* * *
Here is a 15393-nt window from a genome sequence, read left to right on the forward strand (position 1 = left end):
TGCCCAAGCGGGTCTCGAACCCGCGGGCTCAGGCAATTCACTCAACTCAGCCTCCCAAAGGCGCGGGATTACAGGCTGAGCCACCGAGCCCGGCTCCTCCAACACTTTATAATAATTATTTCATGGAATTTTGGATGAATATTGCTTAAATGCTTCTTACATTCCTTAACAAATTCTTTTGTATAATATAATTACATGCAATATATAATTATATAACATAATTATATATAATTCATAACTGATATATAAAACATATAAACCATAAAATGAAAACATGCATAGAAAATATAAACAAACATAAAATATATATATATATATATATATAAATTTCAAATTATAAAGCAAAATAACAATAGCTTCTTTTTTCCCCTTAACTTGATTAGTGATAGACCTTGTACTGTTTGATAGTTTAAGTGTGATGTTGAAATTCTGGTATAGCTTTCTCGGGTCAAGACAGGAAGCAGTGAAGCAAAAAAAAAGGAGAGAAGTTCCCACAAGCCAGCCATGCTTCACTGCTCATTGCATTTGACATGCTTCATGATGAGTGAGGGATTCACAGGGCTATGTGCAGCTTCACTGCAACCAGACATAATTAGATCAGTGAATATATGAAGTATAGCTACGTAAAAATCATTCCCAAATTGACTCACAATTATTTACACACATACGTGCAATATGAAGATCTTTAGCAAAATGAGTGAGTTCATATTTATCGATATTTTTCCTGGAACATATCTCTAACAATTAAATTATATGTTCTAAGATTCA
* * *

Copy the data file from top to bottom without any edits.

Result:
Here is a 15393-nt window from a genome sequence, read left to right on the forward strand (position 1 = left end):
TGCCCAAGCGGGTCTCGAACCCGCGGGCTCAGGCAATTCACTCAACTCAGCCTCCCAAAGGCGCGGGATTACAGGCTGAGCCACCGAGCCCGGCTCCTCCAACACTTTATAATAATTATTTCATGGAATTTTGGATGAATATTGCTTAAATGCTTCTTACATTCCTTAACAAATTCTTTTGTATAATATAATTACATGCAATATATAATTATATAACATAATTATATATAATTCATAACTGATATATAAAACATATAAACCATAAAATGAAAACATGCATAGAAAATATAAACAAACATAAAATATATATATATATATATATATAAATTTCAAATTATAAAGCAAAATAACAATAGCTTCTTTTTTCCCCTTAACTTGATTAGTGATAGACCTTGTACTGTTTGATAGTTTAAGTGTGATGTTGAAATTCTGGTATAGCTTTCTCGGGTCAAGACAGGAAGCAGTGAAGCAAAAAAAAAGGAGAGAAGTTCCCACAAGCCAGCCATGCTTCACTGCTCATTGCATTTGACATGCTTCATGATGAGTGAGGGATTCACAGGGCTATGTGCAGCTTCACTGCAACCAGACATAATTAGATCAGTGAATATATGAAGTATAGCTACGTAAAAATCATTCCCAAATTGACTCACAATTATTTACACACATACGTGCAATATGAAGATCTTTAGCAAAATGAGTGAGTTCATATTTATCGATATTTTTCCTGGAACATATCTCTAACAATTAAATTATATGTTCTAAGATTCA